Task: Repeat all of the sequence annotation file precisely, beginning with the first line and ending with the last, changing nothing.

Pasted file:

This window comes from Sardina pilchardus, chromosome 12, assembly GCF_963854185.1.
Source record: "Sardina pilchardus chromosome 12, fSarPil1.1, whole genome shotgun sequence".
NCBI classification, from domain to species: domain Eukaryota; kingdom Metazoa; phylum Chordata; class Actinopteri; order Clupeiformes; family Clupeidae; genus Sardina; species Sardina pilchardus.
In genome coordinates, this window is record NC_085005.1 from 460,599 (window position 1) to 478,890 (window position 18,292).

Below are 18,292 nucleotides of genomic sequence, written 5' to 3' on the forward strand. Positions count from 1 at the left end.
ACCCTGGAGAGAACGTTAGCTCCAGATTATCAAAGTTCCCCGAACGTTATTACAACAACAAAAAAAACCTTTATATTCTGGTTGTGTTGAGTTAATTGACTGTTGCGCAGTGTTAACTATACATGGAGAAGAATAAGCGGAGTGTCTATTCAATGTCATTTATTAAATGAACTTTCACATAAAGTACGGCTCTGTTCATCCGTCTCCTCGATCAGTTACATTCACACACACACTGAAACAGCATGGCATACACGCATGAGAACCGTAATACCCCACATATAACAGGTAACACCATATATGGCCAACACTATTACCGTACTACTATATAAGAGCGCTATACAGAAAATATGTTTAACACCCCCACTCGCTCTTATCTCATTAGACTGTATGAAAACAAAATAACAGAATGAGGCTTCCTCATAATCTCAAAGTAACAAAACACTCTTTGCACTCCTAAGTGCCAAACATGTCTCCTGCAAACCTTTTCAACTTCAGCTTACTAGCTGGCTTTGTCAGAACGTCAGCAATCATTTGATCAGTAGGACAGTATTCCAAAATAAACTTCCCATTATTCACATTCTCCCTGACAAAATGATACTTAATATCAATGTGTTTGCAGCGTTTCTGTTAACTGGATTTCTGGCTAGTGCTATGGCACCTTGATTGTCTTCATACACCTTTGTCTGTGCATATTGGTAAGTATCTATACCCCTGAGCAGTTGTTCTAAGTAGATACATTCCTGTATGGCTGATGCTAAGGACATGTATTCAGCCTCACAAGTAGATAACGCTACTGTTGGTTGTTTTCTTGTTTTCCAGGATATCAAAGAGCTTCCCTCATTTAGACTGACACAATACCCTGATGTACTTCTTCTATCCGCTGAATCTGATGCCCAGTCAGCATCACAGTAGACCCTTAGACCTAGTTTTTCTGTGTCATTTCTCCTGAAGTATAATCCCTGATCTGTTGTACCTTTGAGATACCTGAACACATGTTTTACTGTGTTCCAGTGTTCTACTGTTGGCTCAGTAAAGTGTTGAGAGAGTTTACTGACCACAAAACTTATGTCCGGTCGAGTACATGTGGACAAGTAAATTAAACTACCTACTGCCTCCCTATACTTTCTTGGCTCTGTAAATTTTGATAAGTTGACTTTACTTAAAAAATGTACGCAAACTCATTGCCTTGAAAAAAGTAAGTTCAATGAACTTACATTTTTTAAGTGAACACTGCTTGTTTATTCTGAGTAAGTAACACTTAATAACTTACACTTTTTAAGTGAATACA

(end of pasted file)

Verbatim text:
This window comes from Sardina pilchardus, chromosome 12, assembly GCF_963854185.1.
Source record: "Sardina pilchardus chromosome 12, fSarPil1.1, whole genome shotgun sequence".
NCBI classification, from domain to species: domain Eukaryota; kingdom Metazoa; phylum Chordata; class Actinopteri; order Clupeiformes; family Clupeidae; genus Sardina; species Sardina pilchardus.
In genome coordinates, this window is record NC_085005.1 from 460,599 (window position 1) to 478,890 (window position 18,292).

Below are 18,292 nucleotides of genomic sequence, written 5' to 3' on the forward strand. Positions count from 1 at the left end.
ACCCTGGAGAGAACGTTAGCTCCAGATTATCAAAGTTCCCCGAACGTTATTACAACAACAAAAAAAACCTTTATATTCTGGTTGTGTTGAGTTAATTGACTGTTGCGCAGTGTTAACTATACATGGAGAAGAATAAGCGGAGTGTCTATTCAATGTCATTTATTAAATGAACTTTCACATAAAGTACGGCTCTGTTCATCCGTCTCCTCGATCAGTTACATTCACACACACACTGAAACAGCATGGCATACACGCATGAGAACCGTAATACCCCACATATAACAGGTAACACCATATATGGCCAACACTATTACCGTACTACTATATAAGAGCGCTATACAGAAAATATGTTTAACACCCCCACTCGCTCTTATCTCATTAGACTGTATGAAAACAAAATAACAGAATGAGGCTTCCTCATAATCTCAAAGTAACAAAACACTCTTTGCACTCCTAAGTGCCAAACATGTCTCCTGCAAACCTTTTCAACTTCAGCTTACTAGCTGGCTTTGTCAGAACGTCAGCAATCATTTGATCAGTAGGACAGTATTCCAAAATAAACTTCCCATTATTCACATTCTCCCTGACAAAATGATACTTAATATCAATGTGTTTGCAGCGTTTCTGTTAACTGGATTTCTGGCTAGTGCTATGGCACCTTGATTGTCTTCATACACCTTTGTCTGTGCATATTGGTAAGTATCTATACCCCTGAGCAGTTGTTCTAAGTAGATACATTCCTGTATGGCTGATGCTAAGGACATGTATTCAGCCTCACAAGTAGATAACGCTACTGTTGGTTGTTTTCTTGTTTTCCAGGATATCAAAGAGCTTCCCTCATTTAGACTGACACAATACCCTGATGTACTTCTTCTATCCGCTGAATCTGATGCCCAGTCAGCATCACAGTAGACCCTTAGACCTAGTTTTTCTGTGTCATTTCTCCTGAAGTATAATCCCTGATCTGTTGTACCTTTGAGATACCTGAACACATGTTTTACTGTGTTCCAGTGTTCTACTGTTGGCTCAGTAAAGTGTTGAGAGAGTTTACTGACCACAAAACTTATGTCCGGTCGAGTACATGTGGACAAGTAAATTAAACTACCTACTGCCTCCCTATACTTTCTTGGCTCTGTAAATTTTGATAAGTTGACTTTACTTAAAAAATGTACGCAAACTCATTGCCTTGAAAAAAGTAAGTTCAATGAACTTACATTTTTTAAGTGAACACTGCTTGTTTATTCTGAGTAAGTAACACTTAATAACTTACACTTTTTAAGTGAATACA